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Intersection: Sidewalks & Public Space

Chapter by Melissa Ngo

"The Myth of Security Under Camera Surveillance"


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    Archive for the ‘Civil liberties’ Category

    Associated Press: Teens adept at social media get privacy training

    Monday, April 14th, 2014

    The Associated Press reports on a privacy program at St. Michael School in suburban St. Louis. The program is based a privacy curriculum based on one released by the Fordham Law School’s Center for Law and Information Policy. AP reports:

    CLAYTON, Mo. — In an age of increased online government surveillance and targeted social media ads, the notion of privacy as a classroom subject worthy of distinct study is gaining momentum far beyond the narrow niches of First Amendment lawyers and computer hackers.

    Using a privacy curriculum developed at Fordham Law School in New York, educators there and at another dozen of the country’s top law schools want to equip adolescents growing up in a digital world with a user manual that has little to do with apps and pixel resolution.

    At the St. Michael School in suburban St. Louis, middle-school students recently learned how to manage their digital reputations. Led by a law-student instructor from nearby Washington University, the preteens discussed how facial recognition software is used everywhere from Facebook to the local mall. As the cellphone increasingly becomes an early adolescent rite of passage, they debated the legal and ethical issues raised by spending hours each day online or texting with friends. […] Read more »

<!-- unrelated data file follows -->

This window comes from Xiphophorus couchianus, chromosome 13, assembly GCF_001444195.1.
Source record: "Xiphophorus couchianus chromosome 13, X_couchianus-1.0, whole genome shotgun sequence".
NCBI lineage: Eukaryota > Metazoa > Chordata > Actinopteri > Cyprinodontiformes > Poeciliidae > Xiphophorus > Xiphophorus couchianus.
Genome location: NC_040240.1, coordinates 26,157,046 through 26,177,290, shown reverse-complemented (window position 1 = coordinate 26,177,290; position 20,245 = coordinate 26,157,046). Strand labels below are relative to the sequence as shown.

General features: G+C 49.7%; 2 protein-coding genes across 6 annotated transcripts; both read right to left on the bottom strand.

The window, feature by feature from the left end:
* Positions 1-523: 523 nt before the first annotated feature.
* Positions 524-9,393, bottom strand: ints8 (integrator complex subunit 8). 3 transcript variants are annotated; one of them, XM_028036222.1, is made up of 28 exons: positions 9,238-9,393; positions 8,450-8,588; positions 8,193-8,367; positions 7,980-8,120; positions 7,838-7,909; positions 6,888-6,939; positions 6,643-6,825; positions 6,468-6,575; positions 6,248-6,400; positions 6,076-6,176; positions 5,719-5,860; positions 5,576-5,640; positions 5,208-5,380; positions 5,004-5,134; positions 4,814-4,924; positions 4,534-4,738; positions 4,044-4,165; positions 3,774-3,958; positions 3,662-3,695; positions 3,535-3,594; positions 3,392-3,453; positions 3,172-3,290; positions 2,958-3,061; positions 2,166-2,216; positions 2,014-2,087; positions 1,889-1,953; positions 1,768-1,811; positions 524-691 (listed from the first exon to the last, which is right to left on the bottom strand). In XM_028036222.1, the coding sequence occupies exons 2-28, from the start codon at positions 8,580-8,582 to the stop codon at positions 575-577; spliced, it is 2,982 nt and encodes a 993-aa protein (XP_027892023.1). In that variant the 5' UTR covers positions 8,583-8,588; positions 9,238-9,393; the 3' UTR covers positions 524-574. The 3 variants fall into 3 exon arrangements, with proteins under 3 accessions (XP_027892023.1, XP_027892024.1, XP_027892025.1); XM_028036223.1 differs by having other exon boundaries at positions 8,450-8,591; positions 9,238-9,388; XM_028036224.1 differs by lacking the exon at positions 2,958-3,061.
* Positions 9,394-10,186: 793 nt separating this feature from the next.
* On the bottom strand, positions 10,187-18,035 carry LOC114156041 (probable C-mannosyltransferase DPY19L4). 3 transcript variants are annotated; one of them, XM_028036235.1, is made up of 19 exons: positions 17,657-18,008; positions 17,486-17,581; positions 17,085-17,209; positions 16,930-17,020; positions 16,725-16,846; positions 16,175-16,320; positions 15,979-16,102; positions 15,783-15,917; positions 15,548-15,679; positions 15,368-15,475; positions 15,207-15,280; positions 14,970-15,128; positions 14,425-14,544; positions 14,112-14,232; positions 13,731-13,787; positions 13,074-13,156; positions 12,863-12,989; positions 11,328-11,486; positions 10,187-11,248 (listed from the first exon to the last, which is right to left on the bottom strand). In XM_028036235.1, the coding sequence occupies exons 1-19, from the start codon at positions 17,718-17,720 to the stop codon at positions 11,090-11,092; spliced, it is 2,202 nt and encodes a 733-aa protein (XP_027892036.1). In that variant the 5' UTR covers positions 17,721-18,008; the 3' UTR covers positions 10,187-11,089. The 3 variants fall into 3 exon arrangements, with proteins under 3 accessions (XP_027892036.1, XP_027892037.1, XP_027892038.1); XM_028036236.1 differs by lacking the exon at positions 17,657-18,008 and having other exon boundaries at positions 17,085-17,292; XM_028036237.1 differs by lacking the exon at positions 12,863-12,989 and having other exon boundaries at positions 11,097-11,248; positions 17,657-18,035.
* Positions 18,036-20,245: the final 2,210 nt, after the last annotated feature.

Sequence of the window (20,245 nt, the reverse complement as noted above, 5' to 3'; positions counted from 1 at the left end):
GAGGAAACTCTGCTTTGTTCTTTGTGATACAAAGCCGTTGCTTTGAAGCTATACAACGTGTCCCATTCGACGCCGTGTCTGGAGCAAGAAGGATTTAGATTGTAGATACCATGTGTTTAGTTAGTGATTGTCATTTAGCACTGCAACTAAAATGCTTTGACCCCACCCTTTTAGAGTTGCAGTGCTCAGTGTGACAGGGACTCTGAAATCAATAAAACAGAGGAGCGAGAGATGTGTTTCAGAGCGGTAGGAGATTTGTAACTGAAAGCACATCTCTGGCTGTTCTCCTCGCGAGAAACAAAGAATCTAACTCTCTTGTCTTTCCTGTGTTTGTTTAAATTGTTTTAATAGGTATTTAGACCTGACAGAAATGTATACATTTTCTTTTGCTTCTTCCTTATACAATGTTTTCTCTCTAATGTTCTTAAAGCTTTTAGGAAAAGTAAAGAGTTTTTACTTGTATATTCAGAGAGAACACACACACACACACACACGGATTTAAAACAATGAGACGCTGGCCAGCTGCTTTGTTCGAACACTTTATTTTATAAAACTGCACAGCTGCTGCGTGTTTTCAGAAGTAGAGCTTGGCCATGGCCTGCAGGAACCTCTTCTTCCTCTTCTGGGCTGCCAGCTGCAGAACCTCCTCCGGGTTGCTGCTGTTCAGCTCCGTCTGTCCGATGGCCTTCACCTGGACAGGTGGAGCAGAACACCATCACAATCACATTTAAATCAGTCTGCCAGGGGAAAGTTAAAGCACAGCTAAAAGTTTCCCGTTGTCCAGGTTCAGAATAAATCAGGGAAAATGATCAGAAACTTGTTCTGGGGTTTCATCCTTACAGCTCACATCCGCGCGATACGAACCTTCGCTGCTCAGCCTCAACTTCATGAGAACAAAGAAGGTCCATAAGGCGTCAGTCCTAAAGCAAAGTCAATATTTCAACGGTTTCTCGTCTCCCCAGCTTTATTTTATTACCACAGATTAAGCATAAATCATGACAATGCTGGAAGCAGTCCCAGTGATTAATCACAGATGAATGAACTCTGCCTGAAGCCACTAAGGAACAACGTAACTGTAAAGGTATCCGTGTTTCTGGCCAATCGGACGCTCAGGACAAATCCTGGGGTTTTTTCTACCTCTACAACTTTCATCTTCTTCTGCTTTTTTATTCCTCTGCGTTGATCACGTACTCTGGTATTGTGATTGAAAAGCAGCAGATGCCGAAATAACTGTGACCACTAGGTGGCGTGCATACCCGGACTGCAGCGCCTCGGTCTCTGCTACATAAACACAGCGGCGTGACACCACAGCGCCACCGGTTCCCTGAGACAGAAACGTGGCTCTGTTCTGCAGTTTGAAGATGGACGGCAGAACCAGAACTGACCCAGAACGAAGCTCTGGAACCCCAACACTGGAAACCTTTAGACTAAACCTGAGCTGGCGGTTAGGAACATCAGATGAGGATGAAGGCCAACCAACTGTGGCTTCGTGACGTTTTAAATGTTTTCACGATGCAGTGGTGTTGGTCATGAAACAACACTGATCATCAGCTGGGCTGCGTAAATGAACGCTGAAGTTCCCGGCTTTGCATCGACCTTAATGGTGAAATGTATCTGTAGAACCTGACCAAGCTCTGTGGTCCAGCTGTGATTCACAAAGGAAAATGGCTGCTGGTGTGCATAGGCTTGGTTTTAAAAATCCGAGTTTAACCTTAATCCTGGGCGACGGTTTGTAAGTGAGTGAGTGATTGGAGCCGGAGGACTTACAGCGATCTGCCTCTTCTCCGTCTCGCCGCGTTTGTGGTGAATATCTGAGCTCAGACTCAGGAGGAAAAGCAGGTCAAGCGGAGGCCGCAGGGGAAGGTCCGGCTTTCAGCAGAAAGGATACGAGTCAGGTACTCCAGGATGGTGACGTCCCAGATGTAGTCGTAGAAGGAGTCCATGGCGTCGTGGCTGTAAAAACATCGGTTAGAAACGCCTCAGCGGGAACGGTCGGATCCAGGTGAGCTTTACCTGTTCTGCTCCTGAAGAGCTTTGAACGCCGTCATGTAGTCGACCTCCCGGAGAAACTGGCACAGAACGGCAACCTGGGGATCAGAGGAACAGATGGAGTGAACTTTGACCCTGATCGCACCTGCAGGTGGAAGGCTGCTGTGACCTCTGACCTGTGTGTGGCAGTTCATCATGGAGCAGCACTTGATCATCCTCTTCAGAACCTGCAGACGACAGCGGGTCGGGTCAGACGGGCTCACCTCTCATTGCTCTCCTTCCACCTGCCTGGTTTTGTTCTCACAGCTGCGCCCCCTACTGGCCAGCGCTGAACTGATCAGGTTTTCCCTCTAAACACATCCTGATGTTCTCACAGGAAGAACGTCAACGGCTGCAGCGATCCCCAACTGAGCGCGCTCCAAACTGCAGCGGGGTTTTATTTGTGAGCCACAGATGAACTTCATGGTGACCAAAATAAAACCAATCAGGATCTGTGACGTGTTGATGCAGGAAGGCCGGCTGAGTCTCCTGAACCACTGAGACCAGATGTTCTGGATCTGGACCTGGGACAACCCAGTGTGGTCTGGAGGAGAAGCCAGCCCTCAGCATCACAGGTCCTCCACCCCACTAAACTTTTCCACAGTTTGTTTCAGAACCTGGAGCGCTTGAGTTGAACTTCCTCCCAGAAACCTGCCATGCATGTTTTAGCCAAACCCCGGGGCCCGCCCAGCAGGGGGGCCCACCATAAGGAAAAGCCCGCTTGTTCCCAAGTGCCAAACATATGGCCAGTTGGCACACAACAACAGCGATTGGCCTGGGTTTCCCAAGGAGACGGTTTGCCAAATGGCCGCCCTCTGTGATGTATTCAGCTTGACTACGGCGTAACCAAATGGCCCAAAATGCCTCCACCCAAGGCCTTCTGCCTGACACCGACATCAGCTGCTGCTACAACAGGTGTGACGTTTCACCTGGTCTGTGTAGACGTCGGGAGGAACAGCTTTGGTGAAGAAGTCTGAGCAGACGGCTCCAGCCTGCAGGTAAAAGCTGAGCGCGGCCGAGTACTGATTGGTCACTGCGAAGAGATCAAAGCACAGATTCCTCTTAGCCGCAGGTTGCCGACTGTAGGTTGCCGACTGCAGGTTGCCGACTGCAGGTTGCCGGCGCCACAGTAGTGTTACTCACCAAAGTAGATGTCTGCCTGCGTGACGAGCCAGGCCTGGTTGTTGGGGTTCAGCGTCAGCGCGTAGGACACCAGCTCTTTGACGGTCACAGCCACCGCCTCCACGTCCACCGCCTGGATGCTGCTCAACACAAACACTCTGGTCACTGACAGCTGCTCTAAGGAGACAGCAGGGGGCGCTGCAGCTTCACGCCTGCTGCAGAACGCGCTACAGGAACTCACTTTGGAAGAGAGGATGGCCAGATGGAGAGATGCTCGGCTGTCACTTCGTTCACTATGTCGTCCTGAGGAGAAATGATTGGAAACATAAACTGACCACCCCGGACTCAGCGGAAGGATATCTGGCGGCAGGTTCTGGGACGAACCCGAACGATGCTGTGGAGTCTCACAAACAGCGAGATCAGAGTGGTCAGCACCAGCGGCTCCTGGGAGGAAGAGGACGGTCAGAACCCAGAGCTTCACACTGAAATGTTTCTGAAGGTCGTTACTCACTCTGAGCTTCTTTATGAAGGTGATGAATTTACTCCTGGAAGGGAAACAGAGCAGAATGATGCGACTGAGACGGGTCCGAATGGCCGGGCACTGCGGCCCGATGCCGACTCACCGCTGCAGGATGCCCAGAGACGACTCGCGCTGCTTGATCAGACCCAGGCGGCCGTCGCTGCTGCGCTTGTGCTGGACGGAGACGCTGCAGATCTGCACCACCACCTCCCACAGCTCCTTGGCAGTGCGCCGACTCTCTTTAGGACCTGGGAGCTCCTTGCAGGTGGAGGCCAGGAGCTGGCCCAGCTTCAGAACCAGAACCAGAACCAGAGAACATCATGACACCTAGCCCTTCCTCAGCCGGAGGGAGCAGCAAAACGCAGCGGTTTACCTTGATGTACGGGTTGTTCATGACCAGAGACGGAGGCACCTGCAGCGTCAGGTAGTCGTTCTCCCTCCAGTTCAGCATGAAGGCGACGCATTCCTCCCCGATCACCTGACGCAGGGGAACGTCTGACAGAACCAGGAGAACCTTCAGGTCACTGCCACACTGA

GAO: IRS Needs to Address Control Weaknesses That Place Financial and Taxpayer Data at Risk

    Friday, April 11th, 2014

    The Government Accountability Office has released a new report, “IRS Needs to Address Control Weaknesses That Place Financial and Taxpayer Data at Risk (GAO-14-405),” concerning security problems that could affect the privacy of taxpayers. Here’s an excerpt detailing problems at the Internal Revenue Service:

    Specifically, the agency had not always (1) installed appropriate patches on all databases and servers to protect against known vulnerabilities, (2) sufficiently monitored database and mainframe controls, or (3) appropriately restricted access to its mainframe environment. In addition, IRS had allowed individuals to make changes to mainframe data processing without requiring them to follow established change control procedures to ensure changes were authorized, and did not configure all applications to use strong encryption for authentication, increasing the potential for unauthorized access. Read more »

    InformationWeek: When Employees Steal Patient Records

    Thursday, April 10th, 2014

    InformationWeek reports on accusations of insiders misusing their access privileges in New York. We’ve seen the problems that arise when insiders abuse or misuse their access privileges to individuals’ data and violate the individuals’ rights. Such cases have occurred in: Tucson, Ariz., where University Medical Center officials fired three employees for violating privacy of patients connected to the shooting rampage of which Jared Loughner is accused; New York City, where a police sergeant pleaded guilty “to illegally entering a federal database and giving information from a terrorist watch list to an acquaintance to use in a child-custody case in Canada”; Ohio, where the Ohio Inspector General released a report (pdf) finding that state employees improperly accessed and distributed confidential state records related to Samuel Joseph Wurzelbacher, who gained fame during the 2008 election as “Joe the Plumber”; and the U.S. government, where the State Department found that federal employees repeatedly snooped into the passport files of entertainers, athletes and other high-profile Americans. The cases aren’t confined to the United States; for example, they’ve occurred in Canada and New Zealand.